New Delhi/ Ranchi, Jan. 7: The Rashtriya Janata Dal and the Left parties cried foul on Friday and rejected the 'seat sharing formula' for Jharkhand worked out by the JMM and the Congress as 'unacceptable'.
Accusing JMM and the Congress of playing the 'big brother', the RJD and the Left leaders wondered why they were left out of negotiations after JMM chief Shibu Soren announced in New Delhi that the JMM and the Congress had agreed to put up candidates in 68 of the 81 Assembly constituencies in the state.
The JMM will put up candidates in 35 constituencies, only two more than the Congress. According to Congress sources, of the remaining 13 seats, nine seats would go the Rashtriya Janata Dal and two to the CPI. Two more seats are kept open and indications are that they could be allocated to the RJD to accommodate four sitting legislators, who have joined that party from the ruling JD(U).
'Though the Congress might have numerically conceded a majority of seats to the JMM, we will still lead the political battle against communal forces. In that sense, the Congress is still the senior partner,' said Congress leader and Union minister Subodh Kant Sahay.
He expressed satisfaction that Soren acknowledged Sonia's overall leadership for the alliance in the Assembly polls. The announcement also caught JMM cadres by surprise. The party, which believes it is certain to wrest power in Jharkhand, was pitching for the lion's share of seats.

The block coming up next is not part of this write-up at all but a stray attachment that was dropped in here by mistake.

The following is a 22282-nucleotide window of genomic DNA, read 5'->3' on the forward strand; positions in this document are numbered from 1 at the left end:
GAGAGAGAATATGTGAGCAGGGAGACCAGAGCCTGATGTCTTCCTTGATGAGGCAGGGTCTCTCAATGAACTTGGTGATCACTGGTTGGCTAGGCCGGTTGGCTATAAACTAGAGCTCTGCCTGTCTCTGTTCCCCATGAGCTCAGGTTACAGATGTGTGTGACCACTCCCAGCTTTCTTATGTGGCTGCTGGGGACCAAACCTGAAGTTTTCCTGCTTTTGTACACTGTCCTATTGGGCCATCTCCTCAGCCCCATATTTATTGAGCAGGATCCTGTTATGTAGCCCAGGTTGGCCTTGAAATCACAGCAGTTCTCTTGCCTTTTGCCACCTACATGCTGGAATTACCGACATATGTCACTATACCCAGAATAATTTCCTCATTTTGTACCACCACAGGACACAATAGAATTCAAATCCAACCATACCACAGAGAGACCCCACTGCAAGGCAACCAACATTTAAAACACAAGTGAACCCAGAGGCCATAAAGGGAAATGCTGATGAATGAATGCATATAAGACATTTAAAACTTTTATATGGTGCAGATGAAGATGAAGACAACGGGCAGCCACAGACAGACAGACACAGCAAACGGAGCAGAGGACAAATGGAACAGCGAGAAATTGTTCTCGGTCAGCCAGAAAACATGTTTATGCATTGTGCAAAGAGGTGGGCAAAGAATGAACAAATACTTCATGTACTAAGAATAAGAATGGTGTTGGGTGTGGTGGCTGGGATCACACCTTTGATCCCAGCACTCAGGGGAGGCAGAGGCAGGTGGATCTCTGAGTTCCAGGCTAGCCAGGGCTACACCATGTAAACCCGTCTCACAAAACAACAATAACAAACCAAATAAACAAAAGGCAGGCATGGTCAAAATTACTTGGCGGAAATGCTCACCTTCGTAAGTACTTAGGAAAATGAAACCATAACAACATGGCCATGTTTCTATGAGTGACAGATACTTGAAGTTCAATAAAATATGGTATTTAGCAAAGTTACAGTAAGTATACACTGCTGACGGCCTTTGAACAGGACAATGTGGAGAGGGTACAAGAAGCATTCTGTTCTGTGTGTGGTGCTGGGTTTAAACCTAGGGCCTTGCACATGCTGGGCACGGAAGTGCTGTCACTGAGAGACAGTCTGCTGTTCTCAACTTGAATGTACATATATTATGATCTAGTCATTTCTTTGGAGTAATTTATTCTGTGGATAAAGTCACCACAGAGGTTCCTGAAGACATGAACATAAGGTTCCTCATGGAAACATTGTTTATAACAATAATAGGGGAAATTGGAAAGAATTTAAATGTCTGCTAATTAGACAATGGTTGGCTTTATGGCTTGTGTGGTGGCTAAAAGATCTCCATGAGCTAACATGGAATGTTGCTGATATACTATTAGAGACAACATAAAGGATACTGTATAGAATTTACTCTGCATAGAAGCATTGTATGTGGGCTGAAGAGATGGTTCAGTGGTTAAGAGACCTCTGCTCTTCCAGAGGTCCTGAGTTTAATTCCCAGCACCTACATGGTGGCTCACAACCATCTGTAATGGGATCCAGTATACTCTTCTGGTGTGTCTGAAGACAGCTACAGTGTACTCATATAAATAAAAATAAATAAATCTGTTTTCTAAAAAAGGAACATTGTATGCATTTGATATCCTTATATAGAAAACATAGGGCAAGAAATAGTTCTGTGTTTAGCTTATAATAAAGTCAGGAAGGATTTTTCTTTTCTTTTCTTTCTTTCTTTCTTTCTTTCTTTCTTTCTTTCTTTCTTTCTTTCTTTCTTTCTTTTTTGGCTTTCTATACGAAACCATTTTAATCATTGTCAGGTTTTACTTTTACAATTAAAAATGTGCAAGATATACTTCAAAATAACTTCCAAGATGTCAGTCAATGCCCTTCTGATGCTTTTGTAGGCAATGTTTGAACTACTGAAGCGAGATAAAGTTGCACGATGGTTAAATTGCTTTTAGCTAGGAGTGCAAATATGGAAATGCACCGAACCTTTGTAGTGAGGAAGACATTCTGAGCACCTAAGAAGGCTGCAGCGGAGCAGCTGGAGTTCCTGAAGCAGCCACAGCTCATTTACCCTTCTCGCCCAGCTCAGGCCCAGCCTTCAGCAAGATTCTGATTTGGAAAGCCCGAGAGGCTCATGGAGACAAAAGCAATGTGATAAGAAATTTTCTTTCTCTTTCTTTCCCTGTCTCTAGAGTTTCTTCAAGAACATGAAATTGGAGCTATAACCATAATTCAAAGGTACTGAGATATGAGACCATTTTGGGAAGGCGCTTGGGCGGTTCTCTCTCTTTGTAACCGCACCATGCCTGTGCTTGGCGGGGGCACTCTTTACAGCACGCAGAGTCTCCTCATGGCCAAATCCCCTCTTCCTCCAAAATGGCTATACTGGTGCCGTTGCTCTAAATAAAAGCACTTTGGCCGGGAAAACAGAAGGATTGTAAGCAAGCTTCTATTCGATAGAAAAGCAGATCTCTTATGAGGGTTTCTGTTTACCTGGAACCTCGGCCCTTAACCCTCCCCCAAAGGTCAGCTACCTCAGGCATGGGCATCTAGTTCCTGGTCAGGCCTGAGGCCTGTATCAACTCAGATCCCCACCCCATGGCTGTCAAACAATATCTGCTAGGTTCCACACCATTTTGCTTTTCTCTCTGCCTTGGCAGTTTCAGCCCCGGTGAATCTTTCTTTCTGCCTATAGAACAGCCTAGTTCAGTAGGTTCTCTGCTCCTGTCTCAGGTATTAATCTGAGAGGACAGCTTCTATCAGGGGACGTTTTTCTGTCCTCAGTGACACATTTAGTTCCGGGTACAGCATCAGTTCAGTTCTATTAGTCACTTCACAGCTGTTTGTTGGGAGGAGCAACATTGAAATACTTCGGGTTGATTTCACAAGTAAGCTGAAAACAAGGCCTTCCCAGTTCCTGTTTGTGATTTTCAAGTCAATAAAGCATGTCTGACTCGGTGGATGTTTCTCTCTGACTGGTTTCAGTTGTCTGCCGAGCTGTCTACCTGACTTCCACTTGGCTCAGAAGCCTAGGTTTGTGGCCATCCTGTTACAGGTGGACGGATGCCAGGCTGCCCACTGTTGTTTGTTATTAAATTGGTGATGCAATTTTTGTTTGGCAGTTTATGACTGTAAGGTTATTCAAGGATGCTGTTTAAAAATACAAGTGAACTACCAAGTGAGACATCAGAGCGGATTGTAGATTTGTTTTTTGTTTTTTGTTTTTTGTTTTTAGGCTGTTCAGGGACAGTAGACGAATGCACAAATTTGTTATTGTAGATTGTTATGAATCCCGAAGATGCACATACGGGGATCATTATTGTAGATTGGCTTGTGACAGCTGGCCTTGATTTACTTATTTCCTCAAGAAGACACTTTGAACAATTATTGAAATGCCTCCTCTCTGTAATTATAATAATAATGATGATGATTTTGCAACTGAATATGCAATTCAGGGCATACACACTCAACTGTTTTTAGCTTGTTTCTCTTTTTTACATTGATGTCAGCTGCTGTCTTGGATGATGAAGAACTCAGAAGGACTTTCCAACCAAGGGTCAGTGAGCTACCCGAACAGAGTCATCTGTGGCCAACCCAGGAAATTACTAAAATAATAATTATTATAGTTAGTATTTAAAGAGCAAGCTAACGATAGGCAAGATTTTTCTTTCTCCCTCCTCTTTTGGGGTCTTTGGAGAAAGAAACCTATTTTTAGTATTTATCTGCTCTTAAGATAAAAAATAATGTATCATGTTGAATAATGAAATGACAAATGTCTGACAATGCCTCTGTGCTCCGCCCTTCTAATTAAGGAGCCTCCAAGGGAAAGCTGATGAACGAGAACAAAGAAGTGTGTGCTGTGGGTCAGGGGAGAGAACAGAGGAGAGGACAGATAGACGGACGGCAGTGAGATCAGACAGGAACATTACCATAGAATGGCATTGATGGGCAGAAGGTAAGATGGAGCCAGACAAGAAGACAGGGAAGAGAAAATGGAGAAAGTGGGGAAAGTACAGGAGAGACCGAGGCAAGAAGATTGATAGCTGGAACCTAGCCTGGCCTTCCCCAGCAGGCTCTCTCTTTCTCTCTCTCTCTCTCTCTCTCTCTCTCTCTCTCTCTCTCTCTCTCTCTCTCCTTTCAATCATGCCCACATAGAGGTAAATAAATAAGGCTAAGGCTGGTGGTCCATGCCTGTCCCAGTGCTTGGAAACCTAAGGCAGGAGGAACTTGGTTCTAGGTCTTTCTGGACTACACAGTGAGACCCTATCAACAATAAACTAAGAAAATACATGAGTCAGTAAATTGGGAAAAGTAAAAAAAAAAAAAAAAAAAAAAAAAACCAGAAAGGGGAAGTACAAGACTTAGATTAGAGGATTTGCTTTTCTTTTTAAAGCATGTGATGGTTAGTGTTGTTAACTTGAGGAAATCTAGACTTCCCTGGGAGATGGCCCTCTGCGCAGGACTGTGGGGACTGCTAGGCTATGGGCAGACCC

To their disappointment, Soren appeared to succumb to pressure and conceded far too many seats to the Congress.
Soren also shocked his supporters by announcing that Sonia Gandhi would decide on the next chief minister of the state in the event of the alliance securing a majority. Till now, his public stand was that by virtue of its long struggle for a separate state, JMM deserved the chief minister's chair and there could be no compromise on it.
The understanding is that if perchance the Congress manages to win more seats than the JMM, the latter would not come in the way of Congress projecting its own candidate as the chief minister.
The Congress appeared to have the satisfaction of not just getting the better of JMM in negotiation, but also putting the Rashtriya Janata Dal on the backfoot.
The party appears to be paying back Laloo Prasad Yadav for not conceding the Congress much ground in Bihar.
Both 'friendly contests' among UPA allies and rebel candidates spoiling the party, appeared distinct possibilities as bargaining intensified at the end of the day. RJD state chief Yogendra Baitha said the party would not settle for anything short of 25 seats.
The lone CPI member of the Lok Sabha, Bhuvaneshwar Prasad Mehta, did not hide his annoyance and said the CPI would possibly put up candidates for seven seats while CPM politburo member Sitaram Yechuri declared that he hoped to persuade the JMM to leave out a few constituencies.
'The Congress-JMM decision on seat-sharing is ridiculous. As they have taken this decision without our consent, we have rejected it outright,' fumed RJD state chief Yogendra Baitha.